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Toronto police granted $48.3M funding increase with no amendments


Toronto City Council passed the 2023 municipal budget Wednesday night and along with it, a $48.3M increase to the Toronto Police Service’s (TPS) funding.

The hike in police funding represents a 4.3 per cent increase over the 2022 budget, and brings TPS’ total 2023 operating budget to $1.16B.

The funding was passed despite a motion brought forward by Ward 9–Davenport Councillor Alejandra Bravo that proposed $900,000 be reallocated from the police service’s budget increase and invested into operating 24/7 warming centres.

Bravo’s motion failed 8-17. Councillors Alejandro Bravo, Paula Fletcher, Ausma Malik, Josh Matlow, Chris Moise, Amber Morley, Gord Perks, and Jaye Robinson voted in favour.

The Toronto Transit Commission's proposed budget also passed, which granted a $53M increase to the commission.

Shortly after the budget passed, Tory gave notice to the city clerk that he would not veto any part of it, and tendered his resignation, which will go into effect Friday at 5 p.m.


Before voting on Bravo’s motion, Council debated the issue and had the opportunity to ask questions of Bravo, TPS Chief Myron Demkiw and a TPS representative.

Ward 9–Etobicoke–Lakeshore councillor Amber Morley first took time to ask TPS chief Myron Demkiw how the increased funding would improve service.

Demkiw said the money will allow TPS to hire more community safety officers, which he says there is significant support for, and to increase emergency core response staffing, in turn, decreasing response times.

Currently, the average wait time for a priority 1 call in the city is 21 minutes, Demkiw said, but, when there are no available units – which is fifty per cent of the time— that wait time increases to over 30 minutes.

Some Toronto residents in recent months have said they've waited up to 24 hours for police to respond to less-urgent 911 calls.

Demkiw says the standard set by the police board for priority 1 calls is six minutes.

In an attempt to identify potential extra costs, Fletcher asked a police representative how many officers have 24/7 access to police vehicles. The representative said 86 senior officers are equipped with vehicles around-the-clock, as per the union’s collective agreement.

Ward 19–Beaches–East York councillor Brad Bradford made a point to ask Bravo if her motion, which moved to cut the increase by $900,000, intended to “defund the police.”

In response, Bravo reread her motion.

“So can you clarify that your intention here is to defund the police?” Bradford asked again.

In 2020, following the murder of George Floyd, Bradford voted in favour of defunding TPS' budget by 10 per cent, stating in a blog post shared to his website, "for too long, the size and scope of policing has grown."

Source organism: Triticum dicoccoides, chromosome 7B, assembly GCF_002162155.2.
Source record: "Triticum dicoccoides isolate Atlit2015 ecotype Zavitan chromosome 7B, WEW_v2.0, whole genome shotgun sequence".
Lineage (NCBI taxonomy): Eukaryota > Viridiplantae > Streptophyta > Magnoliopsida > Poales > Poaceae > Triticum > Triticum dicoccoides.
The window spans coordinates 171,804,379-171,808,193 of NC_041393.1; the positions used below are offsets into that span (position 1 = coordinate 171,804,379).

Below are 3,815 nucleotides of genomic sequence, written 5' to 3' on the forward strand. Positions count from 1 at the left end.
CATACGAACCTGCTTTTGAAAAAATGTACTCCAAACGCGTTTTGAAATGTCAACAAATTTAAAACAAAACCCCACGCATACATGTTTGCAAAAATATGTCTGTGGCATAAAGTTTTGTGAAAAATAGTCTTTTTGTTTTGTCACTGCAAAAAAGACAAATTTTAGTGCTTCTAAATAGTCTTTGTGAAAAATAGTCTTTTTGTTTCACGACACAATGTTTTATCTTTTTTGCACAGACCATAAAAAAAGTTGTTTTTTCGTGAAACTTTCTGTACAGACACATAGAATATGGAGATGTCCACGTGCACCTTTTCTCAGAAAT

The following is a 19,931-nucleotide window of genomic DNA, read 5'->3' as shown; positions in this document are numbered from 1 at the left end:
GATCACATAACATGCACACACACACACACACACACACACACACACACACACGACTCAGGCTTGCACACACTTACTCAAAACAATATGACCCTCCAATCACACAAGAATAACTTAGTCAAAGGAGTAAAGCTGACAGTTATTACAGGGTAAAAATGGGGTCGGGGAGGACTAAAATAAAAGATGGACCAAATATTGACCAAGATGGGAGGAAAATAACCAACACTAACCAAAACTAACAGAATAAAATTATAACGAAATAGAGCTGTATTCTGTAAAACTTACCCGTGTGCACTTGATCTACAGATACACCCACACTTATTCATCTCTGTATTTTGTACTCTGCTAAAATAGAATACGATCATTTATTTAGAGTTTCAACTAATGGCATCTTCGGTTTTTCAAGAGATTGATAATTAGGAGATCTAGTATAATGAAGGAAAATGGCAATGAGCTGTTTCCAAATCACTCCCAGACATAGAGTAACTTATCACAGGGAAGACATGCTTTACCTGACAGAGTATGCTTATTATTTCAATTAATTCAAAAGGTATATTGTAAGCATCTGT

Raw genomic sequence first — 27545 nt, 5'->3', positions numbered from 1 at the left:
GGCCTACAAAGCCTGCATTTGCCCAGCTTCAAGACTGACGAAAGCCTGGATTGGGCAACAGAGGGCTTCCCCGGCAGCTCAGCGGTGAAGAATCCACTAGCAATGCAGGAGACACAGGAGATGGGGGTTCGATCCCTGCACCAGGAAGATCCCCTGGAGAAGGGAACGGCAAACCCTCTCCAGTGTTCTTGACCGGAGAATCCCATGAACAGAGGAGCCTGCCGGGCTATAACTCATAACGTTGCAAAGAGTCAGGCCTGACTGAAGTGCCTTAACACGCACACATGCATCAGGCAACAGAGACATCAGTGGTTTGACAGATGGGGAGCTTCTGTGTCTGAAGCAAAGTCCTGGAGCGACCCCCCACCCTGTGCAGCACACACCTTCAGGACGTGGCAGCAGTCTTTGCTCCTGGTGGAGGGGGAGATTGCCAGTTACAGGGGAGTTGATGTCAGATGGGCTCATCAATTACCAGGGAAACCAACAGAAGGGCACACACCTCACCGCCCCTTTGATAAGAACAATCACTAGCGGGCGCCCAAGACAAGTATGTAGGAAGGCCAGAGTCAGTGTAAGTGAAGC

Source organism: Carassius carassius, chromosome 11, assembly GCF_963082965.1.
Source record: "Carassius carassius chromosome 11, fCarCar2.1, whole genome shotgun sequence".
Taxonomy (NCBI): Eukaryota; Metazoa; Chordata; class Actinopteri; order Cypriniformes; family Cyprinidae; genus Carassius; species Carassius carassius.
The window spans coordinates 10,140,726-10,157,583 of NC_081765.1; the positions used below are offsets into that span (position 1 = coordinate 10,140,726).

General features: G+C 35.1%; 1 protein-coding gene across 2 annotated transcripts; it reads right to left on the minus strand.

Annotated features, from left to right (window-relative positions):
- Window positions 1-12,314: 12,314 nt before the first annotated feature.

About an hour later, Ward 4–Parkdale–High Park councillor Gord Perks accused Braford of making the issue about “rhetoric.”

In the end, council voted to pass the $1.16B proposed police budget.


Across the eight municipal budgets Tory has signed off on in his time in office, police spending has fluctuated – in some years, he’s decreased the budget, or kept it stagnant. In others, he’s increased funding.

Following calls to defund the police after the murder of George Floyd in 2020, city council passed a motion seeking reforms of the city's police department, but ultimately voted against a proposed 10 per cent cut to the force's budget.

About eight months later, the city approved a 2021 municipal budget that did not offer any increase to TPS’ funding over the year before, freezing it at $1.076B.

Former TPS Chief James Ramer said, at the time, the force was “committed to doing more without asking for more,” and highlighted changes to the force, including an expansion of specialized mental health teams and increased investments in the neighbourhood officer program.

The following year, Tory changed direction and the city approved a 2022 municipal budget that offered $1.1B to the force – a $24.8 million increase over 2021.


Beverly Bain, a professor of gender studies at the University of Toronto and organizer of the No Pride in Policing Coalition, told CTV News Toronto last month that any increase to police funding in Toronto cannot be described as responsible.

“Any increase is irresponsible,” Bain said in an interview. Instead, she called on money to be redistributed into community services.

“Police do not protect people,” she said. “Especially racialized people.”

Race-based data collected from 2020 by Toronto police and released in June 2022, showed that, among other things, racialized people in Toronto are 20 to 60 per cent overrepresented among those who faced violence when interacting with police in 2020.

Bain points to the recent death of Taresh Bobby Ramroop as an example of how police interactions can go awry. On Oct. 13, Ramroop fell to his death from the 16th-floor window of a North York apartment in the presence of Toronto police while suffering a mental health crisis.

The incident closely mirrored the high-profile death of Regis Korchinski-Paquet, a Black woman who fell 24 storeys from her High Park apartment balcony to her death in the presence of Toronto police in 2020. The Ontario Special Investigations Unit eventually cleared the officers involved of any wrongdoing, but Korchinski-Paquet’s family has since filed a $10M-civil lawsuit in connection to her death. Top Stories

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